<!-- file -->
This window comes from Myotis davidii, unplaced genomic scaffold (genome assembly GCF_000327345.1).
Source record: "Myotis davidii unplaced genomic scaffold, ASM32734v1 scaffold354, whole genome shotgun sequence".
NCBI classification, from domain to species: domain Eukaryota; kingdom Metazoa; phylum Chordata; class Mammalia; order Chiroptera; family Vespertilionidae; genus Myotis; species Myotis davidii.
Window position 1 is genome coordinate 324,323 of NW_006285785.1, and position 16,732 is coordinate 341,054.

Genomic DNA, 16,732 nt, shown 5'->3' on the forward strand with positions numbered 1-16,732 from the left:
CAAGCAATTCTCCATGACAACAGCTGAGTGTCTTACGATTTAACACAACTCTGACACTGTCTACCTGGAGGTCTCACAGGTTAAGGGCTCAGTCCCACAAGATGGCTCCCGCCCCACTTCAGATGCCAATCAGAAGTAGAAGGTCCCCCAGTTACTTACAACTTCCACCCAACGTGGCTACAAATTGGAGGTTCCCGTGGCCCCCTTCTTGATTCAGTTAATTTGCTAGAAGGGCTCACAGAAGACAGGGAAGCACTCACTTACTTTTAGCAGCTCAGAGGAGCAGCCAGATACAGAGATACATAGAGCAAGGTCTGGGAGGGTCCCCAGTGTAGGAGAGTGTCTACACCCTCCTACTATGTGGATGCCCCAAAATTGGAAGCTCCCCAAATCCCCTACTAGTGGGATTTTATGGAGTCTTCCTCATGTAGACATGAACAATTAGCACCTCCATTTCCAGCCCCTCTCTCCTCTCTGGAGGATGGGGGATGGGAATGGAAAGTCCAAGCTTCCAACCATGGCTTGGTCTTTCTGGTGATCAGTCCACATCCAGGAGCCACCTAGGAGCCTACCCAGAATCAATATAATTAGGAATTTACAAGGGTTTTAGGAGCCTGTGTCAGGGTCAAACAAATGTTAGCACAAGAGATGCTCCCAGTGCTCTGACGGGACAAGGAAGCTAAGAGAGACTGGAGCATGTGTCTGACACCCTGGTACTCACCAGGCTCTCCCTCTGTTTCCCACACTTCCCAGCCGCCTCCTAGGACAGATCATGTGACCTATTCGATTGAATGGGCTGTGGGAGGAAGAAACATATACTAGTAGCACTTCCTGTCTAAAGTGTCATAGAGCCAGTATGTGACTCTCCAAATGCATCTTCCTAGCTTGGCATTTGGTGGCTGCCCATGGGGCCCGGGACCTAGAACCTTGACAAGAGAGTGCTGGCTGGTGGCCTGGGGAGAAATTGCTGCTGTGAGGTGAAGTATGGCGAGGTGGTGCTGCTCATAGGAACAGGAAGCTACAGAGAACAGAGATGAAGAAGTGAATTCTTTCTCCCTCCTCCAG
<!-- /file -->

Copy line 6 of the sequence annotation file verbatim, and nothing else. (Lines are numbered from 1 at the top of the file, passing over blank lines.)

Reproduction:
CAAGCAATTCTCCATGACAACAGCTGAGTGTCTTACGATTTAACACAACTCTGACACTGTCTACCTGGAGGTCTCACAGGTTAAGGGCTCAGTCCCACAAGATGGCTCCCGCCCCACTTCAGATGCCAATCAGAAGTAGAAGGTCCCCCAGTTACTTACAACTTCCACCCAACGTGGCTACAAATTGGAGGTTCCCGTGGCCCCCTTCTTGATTCAGTTAATTTGCTAGAAGGGCTCACAGAAGACAGGGAAGCACTCACTTACTTTTAGCAGCTCAGAGGAGCAGCCAGATACAGAGATACATAGAGCAAGGTCTGGGAGGGTCCCCAGTGTAGGAGAGTGTCTACACCCTCCTACTATGTGGATGCCCCAAAATTGGAAGCTCCCCAAATCCCCTACTAGTGGGATTTTATGGAGTCTTCCTCATGTAGACATGAACAATTAGCACCTCCATTTCCAGCCCCTCTCTCCTCTCTGGAGGATGGGGGATGGGAATGGAAAGTCCAAGCTTCCAACCATGGCTTGGTCTTTCTGGTGATCAGTCCACATCCAGGAGCCACCTAGGAGCCTACCCAGAATCAATATAATTAGGAATTTACAAGGGTTTTAGGAGCCTGTGTCAGGGTCAAACAAATGTTAGCACAAGAGATGCTCCCAGTGCTCTGACGGGACAAGGAAGCTAAGAGAGACTGGAGCATGTGTCTGACACCCTGGTACTCACCAGGCTCTCCCTCTGTTTCCCACACTTCCCAGCCGCCTCCTAGGACAGATCATGTGACCTATTCGATTGAATGGGCTGTGGGAGGAAGAAACATATACTAGTAGCACTTCCTGTCTAAAGTGTCATAGAGCCAGTATGTGACTCTCCAAATGCATCTTCCTAGCTTGGCATTTGGTGGCTGCCCATGGGGCCCGGGACCTAGAACCTTGACAAGAGAGTGCTGGCTGGTGGCCTGGGGAGAAATTGCTGCTGTGAGGTGAAGTATGGCGAGGTGGTGCTGCTCATAGGAACAGGAAGCTACAGAGAACAGAGATGAAGAAGTGAATTCTTTCTCCCTCCTCCAG